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Saturday, April 24, 2010

Polar Science Center: Arctic Sea Ice Volume Anomaly, continuously updated

Arctic Sea Ice Volume Anomaly

Sea Ice Volume is calculated using the Pan-Arctic Ice Ocean Modeling and Assimilation System (PIOMAS) developed at APL/PSC by Dr. J. Zhang and collaborators.  Anomalies for each day are calculated relative to the average over the 1979-2009 period for that day to remove the annual cycle. The model mean seasonal cycle of sea ice volume ranges from 28,600 km³ in April to 14,400 km³ in September.  The blue line represents the trend calculated from January 1 1979 to the most recent date indicated on the figure.  Total Arctic Ice Volume for March 2010 is 20,300 km³, the lowest over the 1979-2009 period and 38% below the 1979 maximum. September Ice Volume was lowest in 2009 at 5,800 km³ or 67% below its 1979 maximum. Shaded areas represent one and two standard deviations of the anomaly from the trend. Updates will be generated at 3-5 day intervals.

Continuously updated Arctic Sea Ice Volume Anomaly from PIOMAS. Daily Sea Ice volume anomalies for each day are computed relative to the 1979 to 2009 average for that day. The trend for the 1979- present period is shown in blue. Shaded areas show one and two standard deviations from the trend. Click on image for a larger version of the figure

The purpose of this page is to visualize recent variations of total Arctic Sea Ice Volume in the context of longer term variability.  Arctic Sea Ice Volume is an important indicator of climate change because it accounts for variations in sea ice thickness as well as sea ice extent.  Total Arctic sea ice volume cannot currently be observed continuously.  Observations from satellites, Navy submarines, moorings, and field measurements are limited in space or time.  The assimilation of observations into numerical models, currently provides one way of estimating sea ice volume changes on a continuing basis. Volume estimates using age of sea ice as a proxy for ice thickness are another useful method (see here and here).  Comparisons with observations help test our understanding of sea ice conditions in the Arctic.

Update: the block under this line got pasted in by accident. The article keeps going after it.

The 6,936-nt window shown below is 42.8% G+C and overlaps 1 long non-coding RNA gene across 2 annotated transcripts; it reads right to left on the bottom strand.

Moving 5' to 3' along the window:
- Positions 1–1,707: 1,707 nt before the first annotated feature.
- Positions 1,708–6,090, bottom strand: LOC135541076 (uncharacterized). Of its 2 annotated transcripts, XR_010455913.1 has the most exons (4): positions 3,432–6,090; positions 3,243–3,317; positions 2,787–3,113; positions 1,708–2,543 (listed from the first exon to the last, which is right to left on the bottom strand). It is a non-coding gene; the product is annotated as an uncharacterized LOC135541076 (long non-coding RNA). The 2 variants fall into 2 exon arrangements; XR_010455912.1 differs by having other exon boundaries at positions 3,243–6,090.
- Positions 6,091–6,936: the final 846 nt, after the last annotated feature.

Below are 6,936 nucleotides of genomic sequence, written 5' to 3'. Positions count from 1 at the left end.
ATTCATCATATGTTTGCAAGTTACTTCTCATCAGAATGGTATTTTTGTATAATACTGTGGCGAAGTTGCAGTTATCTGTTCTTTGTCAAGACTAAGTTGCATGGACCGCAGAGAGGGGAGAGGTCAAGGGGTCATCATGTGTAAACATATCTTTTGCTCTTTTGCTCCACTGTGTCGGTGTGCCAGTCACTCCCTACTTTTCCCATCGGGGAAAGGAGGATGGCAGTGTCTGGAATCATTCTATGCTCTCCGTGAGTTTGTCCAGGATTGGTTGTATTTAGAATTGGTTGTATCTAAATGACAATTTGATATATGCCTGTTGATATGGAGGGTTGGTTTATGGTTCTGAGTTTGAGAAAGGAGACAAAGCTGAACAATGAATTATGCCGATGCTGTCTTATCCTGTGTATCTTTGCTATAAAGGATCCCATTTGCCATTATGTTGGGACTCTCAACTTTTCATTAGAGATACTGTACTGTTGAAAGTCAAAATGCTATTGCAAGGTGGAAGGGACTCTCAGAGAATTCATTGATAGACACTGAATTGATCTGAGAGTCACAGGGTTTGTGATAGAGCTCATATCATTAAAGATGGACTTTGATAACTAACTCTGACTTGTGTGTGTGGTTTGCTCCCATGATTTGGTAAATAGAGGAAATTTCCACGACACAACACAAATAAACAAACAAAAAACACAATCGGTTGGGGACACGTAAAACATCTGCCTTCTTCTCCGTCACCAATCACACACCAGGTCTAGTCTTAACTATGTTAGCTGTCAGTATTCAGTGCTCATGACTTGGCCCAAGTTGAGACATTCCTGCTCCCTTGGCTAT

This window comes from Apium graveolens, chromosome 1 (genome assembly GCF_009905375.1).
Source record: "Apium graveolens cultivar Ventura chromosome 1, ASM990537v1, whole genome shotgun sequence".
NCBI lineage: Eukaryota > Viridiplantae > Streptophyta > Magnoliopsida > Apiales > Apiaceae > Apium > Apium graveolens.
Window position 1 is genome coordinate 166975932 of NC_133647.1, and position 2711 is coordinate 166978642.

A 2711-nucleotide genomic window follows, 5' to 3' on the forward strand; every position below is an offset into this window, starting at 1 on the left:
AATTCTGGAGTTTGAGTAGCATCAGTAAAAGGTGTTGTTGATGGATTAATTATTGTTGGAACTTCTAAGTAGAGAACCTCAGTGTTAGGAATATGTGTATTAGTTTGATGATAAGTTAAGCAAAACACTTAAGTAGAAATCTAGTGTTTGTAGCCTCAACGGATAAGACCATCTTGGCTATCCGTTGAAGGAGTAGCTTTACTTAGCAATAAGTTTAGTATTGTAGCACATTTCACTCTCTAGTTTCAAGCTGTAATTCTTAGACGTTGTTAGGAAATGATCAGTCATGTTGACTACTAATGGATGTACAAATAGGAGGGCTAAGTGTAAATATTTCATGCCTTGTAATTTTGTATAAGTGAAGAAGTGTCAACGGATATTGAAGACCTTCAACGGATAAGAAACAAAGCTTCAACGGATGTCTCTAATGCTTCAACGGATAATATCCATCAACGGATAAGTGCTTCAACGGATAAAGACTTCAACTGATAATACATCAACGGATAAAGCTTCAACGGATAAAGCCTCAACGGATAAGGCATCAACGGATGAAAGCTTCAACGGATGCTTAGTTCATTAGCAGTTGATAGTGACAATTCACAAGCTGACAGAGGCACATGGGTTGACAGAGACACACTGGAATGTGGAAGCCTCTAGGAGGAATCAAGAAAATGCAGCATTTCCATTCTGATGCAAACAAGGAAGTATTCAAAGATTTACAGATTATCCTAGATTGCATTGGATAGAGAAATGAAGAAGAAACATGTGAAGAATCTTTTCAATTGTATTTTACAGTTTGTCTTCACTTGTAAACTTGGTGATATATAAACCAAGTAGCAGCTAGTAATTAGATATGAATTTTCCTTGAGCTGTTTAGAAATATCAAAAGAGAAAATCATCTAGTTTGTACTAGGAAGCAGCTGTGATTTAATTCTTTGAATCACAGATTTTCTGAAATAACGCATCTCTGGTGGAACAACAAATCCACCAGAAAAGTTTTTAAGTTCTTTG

Model and Assimilation Procedure
PIOMAS is a numerical model with components for sea ice and ocean and the capacity for assimilating observations. For the Ice Volume simulations shown here, sea ice concentration information from the NSIDC near-real time product are assimilated into the model to improve ice thickness estimates. Atmospheric information to drive the model, specifically wind, surface air temperature, and cloud cover to compute solar and long wave radiation are specified from the NCEP/NCAR reanalysis. The Pan-Arctic ocean model is forced with input from a global ocean model at its open boundaries.

Model Validation

Arctic Sea Ice Volume Anomaly from PIOMAS and the NASA ICESat satellite in November for each year relative to the 2003-2007 mean ice volume.
ICEsat Ice volume is from Kwok et al. 2009. Click on image for a larger version of the figure

PIOMAS has been extensively validated through comparisons with observations from US-Navy submarines, moorings, and satellites. The example on the left shows a comparison of PIOMAS-derived ice volume anomalies with anomalies measured by the NASA ICEsat Satellite. More details on the model, assimilation procedures and validation results can be found here



FredT said...

Won't we ever see a Good News ???

Tenney, thanks for all these posts, you're awesome.

Tenney Naumer said...

Thanks for the encouragement, Fred, I appreciate it.

I'm not so sure I'm awesome, though.